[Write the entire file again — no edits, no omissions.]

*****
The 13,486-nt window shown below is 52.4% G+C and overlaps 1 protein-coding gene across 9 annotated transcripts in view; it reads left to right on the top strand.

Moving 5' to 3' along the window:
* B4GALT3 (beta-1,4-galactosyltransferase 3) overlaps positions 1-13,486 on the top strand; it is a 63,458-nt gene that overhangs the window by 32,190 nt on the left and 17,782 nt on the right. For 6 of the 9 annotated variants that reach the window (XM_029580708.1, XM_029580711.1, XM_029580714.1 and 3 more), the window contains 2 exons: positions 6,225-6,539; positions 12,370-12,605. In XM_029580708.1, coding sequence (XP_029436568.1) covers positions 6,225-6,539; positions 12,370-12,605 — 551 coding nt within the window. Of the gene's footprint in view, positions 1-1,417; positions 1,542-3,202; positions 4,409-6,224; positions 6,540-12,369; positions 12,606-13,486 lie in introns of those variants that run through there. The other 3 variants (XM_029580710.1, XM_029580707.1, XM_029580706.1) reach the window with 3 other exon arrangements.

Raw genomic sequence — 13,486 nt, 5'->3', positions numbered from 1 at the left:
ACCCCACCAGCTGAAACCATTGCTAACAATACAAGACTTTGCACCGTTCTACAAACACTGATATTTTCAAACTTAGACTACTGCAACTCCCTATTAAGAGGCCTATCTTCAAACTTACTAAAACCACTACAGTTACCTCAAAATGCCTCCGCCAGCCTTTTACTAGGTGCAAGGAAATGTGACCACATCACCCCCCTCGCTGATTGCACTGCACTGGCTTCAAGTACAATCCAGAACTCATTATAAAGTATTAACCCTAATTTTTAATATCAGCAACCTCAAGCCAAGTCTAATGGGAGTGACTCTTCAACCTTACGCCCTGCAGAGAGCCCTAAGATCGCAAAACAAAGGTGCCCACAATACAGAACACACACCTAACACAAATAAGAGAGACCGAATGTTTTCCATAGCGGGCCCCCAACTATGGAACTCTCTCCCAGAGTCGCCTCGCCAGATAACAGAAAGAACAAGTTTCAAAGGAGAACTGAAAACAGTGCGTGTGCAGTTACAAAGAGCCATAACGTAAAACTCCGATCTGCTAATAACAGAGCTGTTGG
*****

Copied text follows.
The 13,486-nt window shown below is 52.4% G+C and overlaps 1 protein-coding gene across 9 annotated transcripts in view; it reads left to right on the top strand.

Moving 5' to 3' along the window:
* B4GALT3 (beta-1,4-galactosyltransferase 3) overlaps positions 1-13,486 on the top strand; it is a 63,458-nt gene that overhangs the window by 32,190 nt on the left and 17,782 nt on the right. For 6 of the 9 annotated variants that reach the window (XM_029580708.1, XM_029580711.1, XM_029580714.1 and 3 more), the window contains 2 exons: positions 6,225-6,539; positions 12,370-12,605. In XM_029580708.1, coding sequence (XP_029436568.1) covers positions 6,225-6,539; positions 12,370-12,605 — 551 coding nt within the window. Of the gene's footprint in view, positions 1-1,417; positions 1,542-3,202; positions 4,409-6,224; positions 6,540-12,369; positions 12,606-13,486 lie in introns of those variants that run through there. The other 3 variants (XM_029580710.1, XM_029580707.1, XM_029580706.1) reach the window with 3 other exon arrangements.

Raw genomic sequence — 13,486 nt, 5'->3', positions numbered from 1 at the left:
ACCCCACCAGCTGAAACCATTGCTAACAATACAAGACTTTGCACCGTTCTACAAACACTGATATTTTCAAACTTAGACTACTGCAACTCCCTATTAAGAGGCCTATCTTCAAACTTACTAAAACCACTACAGTTACCTCAAAATGCCTCCGCCAGCCTTTTACTAGGTGCAAGGAAATGTGACCACATCACCCCCCTCGCTGATTGCACTGCACTGGCTTCAAGTACAATCCAGAACTCATTATAAAGTATTAACCCTAATTTTTAATATCAGCAACCTCAAGCCAAGTCTAATGGGAGTGACTCTTCAACCTTACGCCCTGCAGAGAGCCCTAAGATCGCAAAACAAAGGTGCCCACAATACAGAACACACACCTAACACAAATAAGAGAGACCGAATGTTTTCCATAGCGGGCCCCCAACTATGGAACTCTCTCCCAGAGTCGCCTCGCCAGATAACAGAAAGAACAAGTTTCAAAGGAGAACTGAAAACAGTGCGTGTGCAGTTACAAAGAGCCATAACGTAAAACTCCGATCTGCTAATAACAGAGCTGTTGG